Active Matter at Surfaces and in Complex Environments

International Workshop
19 - 23 June 2023

Active matter represents a new class of non-equilibrium soft condensed matter where energy harvesting, and conversion take place at the level of individual constituents. Examples include, but are not limited to, unicellular microorganisms or active colloidal particles. Ensembles of such active particles reveal novel types of self-assembly not accessible in traditional condensed matter systems, such as “living crystals”. The intrinsic non-equilibrium character of these systems provides a fascinating example of how different aspects of Physics and Chemistry may be inter-related, and thus require a thorough investigation to fully understand and discriminate between the subtle mechanisms through which motion actually occurs. Consequently, the development of practical applications of such microscopic self-propellers is still at the concept stage. 

Over the past two decades, significant effort has been invested in the development of synthetic nano- and microparticles that can propel themselves through an aqueous environment. These synthetic swimmers have myriad potential applications in, e.g., cell sorting and manipulation, micro-manufacturing, and assembly of dynamic and programmable materials. For these and other applications, a longstanding challenge is to endow the synthetic swimmers with a semblance of “intelligence”: the ability to autonomously sense the local environment, e.g., ambient flow fields, or their position with respect to confining surfaces, and respond according to their design. On the other hand, behaviour of fluids under micro-confinement is, due to the large surface to volume ratio, primarily controlled by interfacial forces. Therefore, by tailoring surface forces through a variety of surface treatments, one can efficiently control both static and dynamic properties of adsorbed active fluids.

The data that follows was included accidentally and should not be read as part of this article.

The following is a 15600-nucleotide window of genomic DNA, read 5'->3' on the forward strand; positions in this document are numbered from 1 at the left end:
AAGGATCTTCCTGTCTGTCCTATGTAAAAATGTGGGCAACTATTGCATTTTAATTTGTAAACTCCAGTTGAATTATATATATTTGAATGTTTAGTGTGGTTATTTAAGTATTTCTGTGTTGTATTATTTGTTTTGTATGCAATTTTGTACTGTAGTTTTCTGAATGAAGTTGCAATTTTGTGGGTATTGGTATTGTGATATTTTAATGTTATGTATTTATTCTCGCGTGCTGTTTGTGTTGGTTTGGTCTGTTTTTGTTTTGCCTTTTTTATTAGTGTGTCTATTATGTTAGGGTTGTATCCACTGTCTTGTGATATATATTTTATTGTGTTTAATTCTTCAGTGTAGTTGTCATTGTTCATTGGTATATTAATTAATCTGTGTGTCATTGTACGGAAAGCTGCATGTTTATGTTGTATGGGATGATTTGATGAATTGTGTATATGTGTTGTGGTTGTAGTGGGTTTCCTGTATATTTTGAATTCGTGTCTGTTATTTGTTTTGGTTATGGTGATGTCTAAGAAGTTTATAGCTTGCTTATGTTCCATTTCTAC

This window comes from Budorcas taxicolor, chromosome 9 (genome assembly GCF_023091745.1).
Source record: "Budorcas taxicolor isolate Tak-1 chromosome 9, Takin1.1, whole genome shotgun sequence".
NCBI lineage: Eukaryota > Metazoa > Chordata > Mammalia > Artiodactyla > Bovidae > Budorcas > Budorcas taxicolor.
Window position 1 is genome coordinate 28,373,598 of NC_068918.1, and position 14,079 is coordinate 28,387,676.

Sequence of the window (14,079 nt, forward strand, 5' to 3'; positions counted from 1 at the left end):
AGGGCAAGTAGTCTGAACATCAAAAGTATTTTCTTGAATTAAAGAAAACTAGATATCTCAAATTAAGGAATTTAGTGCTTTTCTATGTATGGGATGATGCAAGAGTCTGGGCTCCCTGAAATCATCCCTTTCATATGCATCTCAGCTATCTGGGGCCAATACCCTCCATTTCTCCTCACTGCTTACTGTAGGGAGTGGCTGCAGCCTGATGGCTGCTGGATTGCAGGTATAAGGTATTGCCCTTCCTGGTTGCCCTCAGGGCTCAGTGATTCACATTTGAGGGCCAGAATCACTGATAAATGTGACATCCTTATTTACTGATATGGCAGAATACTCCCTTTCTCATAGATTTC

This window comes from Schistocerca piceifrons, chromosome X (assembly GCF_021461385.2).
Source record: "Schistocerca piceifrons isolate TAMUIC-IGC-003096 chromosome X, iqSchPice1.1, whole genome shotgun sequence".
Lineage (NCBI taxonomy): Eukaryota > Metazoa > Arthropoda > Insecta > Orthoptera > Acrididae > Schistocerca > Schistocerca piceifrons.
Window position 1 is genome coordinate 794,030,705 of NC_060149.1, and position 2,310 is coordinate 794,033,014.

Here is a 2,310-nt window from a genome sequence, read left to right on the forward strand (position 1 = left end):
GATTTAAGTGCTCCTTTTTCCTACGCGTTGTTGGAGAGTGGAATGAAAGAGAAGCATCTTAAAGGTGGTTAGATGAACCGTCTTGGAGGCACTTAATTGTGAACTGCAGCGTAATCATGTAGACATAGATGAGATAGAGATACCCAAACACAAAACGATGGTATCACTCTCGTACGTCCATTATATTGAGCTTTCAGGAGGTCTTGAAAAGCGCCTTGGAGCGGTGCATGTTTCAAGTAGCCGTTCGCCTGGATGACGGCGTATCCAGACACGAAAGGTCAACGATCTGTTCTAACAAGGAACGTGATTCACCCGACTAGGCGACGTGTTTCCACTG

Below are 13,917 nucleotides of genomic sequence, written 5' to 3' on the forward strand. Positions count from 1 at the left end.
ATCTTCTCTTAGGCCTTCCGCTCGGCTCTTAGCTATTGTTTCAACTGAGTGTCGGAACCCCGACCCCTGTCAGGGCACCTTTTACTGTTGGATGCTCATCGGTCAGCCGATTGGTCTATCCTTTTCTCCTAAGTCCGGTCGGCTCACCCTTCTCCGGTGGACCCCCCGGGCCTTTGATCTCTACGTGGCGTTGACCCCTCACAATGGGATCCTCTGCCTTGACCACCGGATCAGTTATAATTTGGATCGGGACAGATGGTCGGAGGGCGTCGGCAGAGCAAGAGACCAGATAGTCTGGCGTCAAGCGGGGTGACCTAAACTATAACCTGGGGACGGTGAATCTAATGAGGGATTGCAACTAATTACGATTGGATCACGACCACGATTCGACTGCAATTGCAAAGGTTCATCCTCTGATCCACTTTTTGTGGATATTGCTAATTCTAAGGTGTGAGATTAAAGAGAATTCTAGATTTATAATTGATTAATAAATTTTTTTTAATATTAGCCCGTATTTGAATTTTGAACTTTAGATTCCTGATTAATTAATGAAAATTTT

Building on recent studies of soft active matter, this workshop will cover the emerging field of active matter in complex environments. Here the notion of “complex” applies to either the geometric confinement, the fluid host medium, or the combination of both. Understanding the individual and collective behaviours of active matter in realistic inhomogeneous environments may lead to the development of new artificial machines operating on microscopic scales. Such machines could, for example, clean polluted water and soils, repair broken tissues, or target and deliver nanoscopic cargo.

We plan an on-site workshop. Talks and posters will only be presented on-site.

Topics include

  • Microswimmers at hard walls and fluid interfaces
  • Active-passive interfaces
  • Self-propelled particles in confined geometries
  • Active colloidal materials
  • Microrheology of active suspensions
  • Motile active droplets on substrates
  • Biomedical applications of nanopropellers
  • Bioactive fluids and biological tissues
  • Biofilms, and bacteria in porous environments
  • Collective behaviour of cells or unicellular microorganisms at surfaces or scaffolds
  • Mecanochemical coupling in living matter
  • Collective properties of enzymes
  • Self-propelled motion in nematic environments
  • Driven motion of liquid crystal skyrmions

Invited speakers

Anna Balazs (US)
Larysa Baraban (DE)
Clemens Bechinger (DE)
John F. Brady (US)
Frank Cichos (DE)
Eric Clement (FR)
Cécile Cottin-Bizonne (FR)
Marjolein Dijkstra (NL)
Roberto Di Leonardo (IT)
Alvaro Dominguez (ES)
Jörn Dunkel (US)
Ramin Golestanian (DE)
Gerhard Gompper (DE)
Christian Holm (DE)
Frank Jülicher (DE)
Oleg Lavrentovich (US)
Tanniemola B. Liverpool (UK)
Jacques Prost (FR)
Francesc Sagués (ES)
Samuel Sánchez (ES)
Ulrich Schwarz (DE)
Christine Selhuber-Unkel (DE)
Anupam Sengupta (LU)
Ivan I. Smalyukh (US)
Holger Stark (DE)
Giovanni Volpe (SE)

Scientific coordinators

Mykola Tasinkevych
(Nottingham Trent University, UK)

Margarida Telo da Gama
(University of Lisbon, Portugal)

William Uspal
(University of Hawai'i at Manoa, USA)


Katrin Lantsch
(Max Planck Institute for the Physics of Complex Systems, Dresden, Germany)


The application deadline was on 15th March 2023. The application is closed.

The number of attendees is limited. The registration fee for the international workshop is 140 Euro and should be paid by all on-site participants. Costs for accommodation and meals will be covered by the Max Planck Institute. Limited funding is available to partially cover travel expenses.

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Scientific program structure

Monday, 19th June 2023, registration 08:00 to 16:30
Monday, 19th June, 10:00 to Friday, 23rd June 2023, 13:00: scientific program

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